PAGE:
There is much to be learned from those who have overcome or worked around these barriers in healthcare, but little has been documented about the barriers faced by citizen scientists, their strategies, and potential solutions, specifically with regards to dissemination. While research has addressed lack of interest in certain groups of citizen scientists (Ganzevoort et al. 2017) to pursue publishing and dissemination, the previous examples described (such as open source AID for people with diabetes) and further described below highlight some of the differences in health and biomedicine, where dissemination effectively furthers and expands the work. Further research could expand on the effectiveness of such strategies and how they differ in health and biomedicine compared with other fields of citizen science.
To aid citizen scientists in health and biomedicine, this essay seeks to summarize some of the barriers to dissemination, in part so citizen scientists know these are legitimate barriers and they are not the only ones facing them, and also so that traditional researchers who want to support citizen scientists can identify strategies for addressing such barriers. This includes some of the barriers to doing research, such as lack of data, time, money, and skills needed to process and analyze data or perform other scientific experiments. If those are overcome, there are then numerous barriers to dissemination, such as the time it takes to format and publish in journals, and the publication costs. Additionally, the inability to address concrete or perceived institutional and publication gatekeeping expectations, such as lack of IRB, self-reported or community-tracked data, and a lack of traditional credentials, prevent many patient innovators from ever publishing their work in the scientific literature.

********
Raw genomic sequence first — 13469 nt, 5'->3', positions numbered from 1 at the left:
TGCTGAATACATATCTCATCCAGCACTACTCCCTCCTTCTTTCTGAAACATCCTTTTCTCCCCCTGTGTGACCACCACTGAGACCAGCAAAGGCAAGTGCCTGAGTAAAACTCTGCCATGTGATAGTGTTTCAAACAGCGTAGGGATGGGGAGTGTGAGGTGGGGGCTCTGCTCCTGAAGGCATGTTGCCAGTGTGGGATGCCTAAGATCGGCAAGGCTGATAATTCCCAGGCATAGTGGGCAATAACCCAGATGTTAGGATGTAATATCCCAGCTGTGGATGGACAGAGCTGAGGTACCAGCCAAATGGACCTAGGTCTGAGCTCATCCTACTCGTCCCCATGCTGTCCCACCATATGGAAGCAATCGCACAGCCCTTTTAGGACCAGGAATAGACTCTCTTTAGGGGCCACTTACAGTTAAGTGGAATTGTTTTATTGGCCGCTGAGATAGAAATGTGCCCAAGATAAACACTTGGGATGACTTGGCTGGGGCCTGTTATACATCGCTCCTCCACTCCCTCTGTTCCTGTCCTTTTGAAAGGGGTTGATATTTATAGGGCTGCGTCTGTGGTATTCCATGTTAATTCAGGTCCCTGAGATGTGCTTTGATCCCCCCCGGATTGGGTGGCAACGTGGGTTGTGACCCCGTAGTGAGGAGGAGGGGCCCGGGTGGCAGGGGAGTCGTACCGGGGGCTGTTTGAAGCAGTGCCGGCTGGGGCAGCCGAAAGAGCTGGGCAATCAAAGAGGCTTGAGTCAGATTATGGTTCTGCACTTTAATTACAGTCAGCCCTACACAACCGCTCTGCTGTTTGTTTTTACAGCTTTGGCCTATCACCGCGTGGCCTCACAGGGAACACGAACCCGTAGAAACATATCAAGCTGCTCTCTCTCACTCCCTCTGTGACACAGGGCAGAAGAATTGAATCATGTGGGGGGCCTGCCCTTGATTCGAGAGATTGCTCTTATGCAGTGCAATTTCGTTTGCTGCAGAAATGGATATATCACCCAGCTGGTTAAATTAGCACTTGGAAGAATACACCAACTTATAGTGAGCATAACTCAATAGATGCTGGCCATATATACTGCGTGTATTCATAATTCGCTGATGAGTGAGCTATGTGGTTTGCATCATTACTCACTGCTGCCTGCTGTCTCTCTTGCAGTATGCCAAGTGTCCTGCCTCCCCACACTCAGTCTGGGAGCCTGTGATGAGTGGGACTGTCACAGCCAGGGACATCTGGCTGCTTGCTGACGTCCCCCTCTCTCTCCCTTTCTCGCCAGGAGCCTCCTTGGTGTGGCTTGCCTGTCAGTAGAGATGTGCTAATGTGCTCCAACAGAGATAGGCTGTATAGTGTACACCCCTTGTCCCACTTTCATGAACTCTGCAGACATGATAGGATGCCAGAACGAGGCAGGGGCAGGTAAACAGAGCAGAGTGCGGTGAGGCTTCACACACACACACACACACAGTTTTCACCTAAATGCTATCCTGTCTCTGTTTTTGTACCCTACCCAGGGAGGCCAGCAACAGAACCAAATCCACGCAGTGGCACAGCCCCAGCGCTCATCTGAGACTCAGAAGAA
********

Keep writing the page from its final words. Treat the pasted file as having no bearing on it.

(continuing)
This essay therefore highlights the concrete and perceived barriers that citizen scientists face both in performing the work and in disseminating their work in healthcare, and describes some of the successful strategies citizen scientists have used to overcome them.
Barriers to citizen science in general have been fairly well documented, but there are some particular aspects of biomedicine and healthcare worth highlighting that may be unique to other fields in which citizen science may be done. Because citizen scientists in biomedicine and healthcare are more likely than in other fields to have a personal connection to the topic (e.g., a citizen scientist is a patient themselves, or a caregiver or a loved one of someone with lived experience), they may be more likely to lead and to perform the science and research themselves, rather than being only a data collector or a contributor. As a result, this provides numerous barriers that may (but not always) challenge citizen scientists.